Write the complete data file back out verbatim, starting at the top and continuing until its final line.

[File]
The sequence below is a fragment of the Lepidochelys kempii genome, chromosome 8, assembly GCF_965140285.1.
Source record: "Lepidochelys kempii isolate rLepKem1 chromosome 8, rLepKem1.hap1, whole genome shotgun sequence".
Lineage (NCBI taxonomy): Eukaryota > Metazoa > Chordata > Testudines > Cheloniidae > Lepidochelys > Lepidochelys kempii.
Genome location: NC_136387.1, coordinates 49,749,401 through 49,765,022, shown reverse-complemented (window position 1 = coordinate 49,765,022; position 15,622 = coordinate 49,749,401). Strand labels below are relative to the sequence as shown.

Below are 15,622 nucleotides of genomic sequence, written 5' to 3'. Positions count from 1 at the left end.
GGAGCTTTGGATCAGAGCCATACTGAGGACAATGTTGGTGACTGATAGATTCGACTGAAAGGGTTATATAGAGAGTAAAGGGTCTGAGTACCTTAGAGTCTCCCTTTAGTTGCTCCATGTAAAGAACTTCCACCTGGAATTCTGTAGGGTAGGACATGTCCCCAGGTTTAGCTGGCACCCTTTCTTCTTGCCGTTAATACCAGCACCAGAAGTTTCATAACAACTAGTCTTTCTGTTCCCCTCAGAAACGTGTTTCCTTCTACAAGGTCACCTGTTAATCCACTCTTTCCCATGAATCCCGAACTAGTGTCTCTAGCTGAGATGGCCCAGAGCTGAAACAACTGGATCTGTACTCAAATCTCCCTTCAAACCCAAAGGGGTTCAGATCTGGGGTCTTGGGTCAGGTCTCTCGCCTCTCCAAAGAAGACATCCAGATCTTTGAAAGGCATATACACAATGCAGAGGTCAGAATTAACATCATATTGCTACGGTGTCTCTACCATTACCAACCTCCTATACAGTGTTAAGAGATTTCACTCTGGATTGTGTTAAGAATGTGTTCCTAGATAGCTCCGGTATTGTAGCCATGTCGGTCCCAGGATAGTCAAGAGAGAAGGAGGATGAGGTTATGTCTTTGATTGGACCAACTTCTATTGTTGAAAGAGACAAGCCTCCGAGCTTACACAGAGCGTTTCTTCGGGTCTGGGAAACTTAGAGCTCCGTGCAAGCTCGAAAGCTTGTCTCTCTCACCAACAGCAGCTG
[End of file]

The sequence below is a fragment of the Lepidochelys kempii genome, chromosome 8, assembly GCF_965140285.1.
Source record: "Lepidochelys kempii isolate rLepKem1 chromosome 8, rLepKem1.hap1, whole genome shotgun sequence".
Lineage (NCBI taxonomy): Eukaryota > Metazoa > Chordata > Testudines > Cheloniidae > Lepidochelys > Lepidochelys kempii.
Genome location: NC_136387.1, coordinates 49,749,401 through 49,765,022, shown reverse-complemented (window position 1 = coordinate 49,765,022; position 15,622 = coordinate 49,749,401). Strand labels below are relative to the sequence as shown.

Below are 15,622 nucleotides of genomic sequence, written 5' to 3'. Positions count from 1 at the left end.
GGAGCTTTGGATCAGAGCCATACTGAGGACAATGTTGGTGACTGATAGATTCGACTGAAAGGGTTATATAGAGAGTAAAGGGTCTGAGTACCTTAGAGTCTCCCTTTAGTTGCTCCATGTAAAGAACTTCCACCTGGAATTCTGTAGGGTAGGACATGTCCCCAGGTTTAGCTGGCACCCTTTCTTCTTGCCGTTAATACCAGCACCAGAAGTTTCATAACAACTAGTCTTTCTGTTCCCCTCAGAAACGTGTTTCCTTCTACAAGGTCACCTGTTAATCCACTCTTTCCCATGAATCCCGAACTAGTGTCTCTAGCTGAGATGGCCCAGAGCTGAAACAACTGGATCTGTACTCAAATCTCCCTTCAAACCCAAAGGGGTTCAGATCTGGGGTCTTGGGTCAGGTCTCTCGCCTCTCCAAAGAAGACATCCAGATCTTTGAAAGGCATATACACAATGCAGAGGTCAGAATTAACATCATATTGCTACGGTGTCTCTACCATTACCAACCTCCTATACAGTGTTAAGAGATTTCACTCTGGATTGTGTTAAGAATGTGTTCCTAGATAGCTCCGGTATTGTAGCCATGTCGGTCCCAGGATAGTCAAGAGAGAAGGAGGATGAGGTTATGTCTTTGATTGGACCAACTTCTATTGTTGAAAGAGACAAGCCTCCGAGCTTACACAGAGCGTTTCTTCGGGTCTGGGAAACTTAGAGCTCCGTGCAAGCTCGAAAGCTTGTCTCTCTCACCAACAGCAGCTG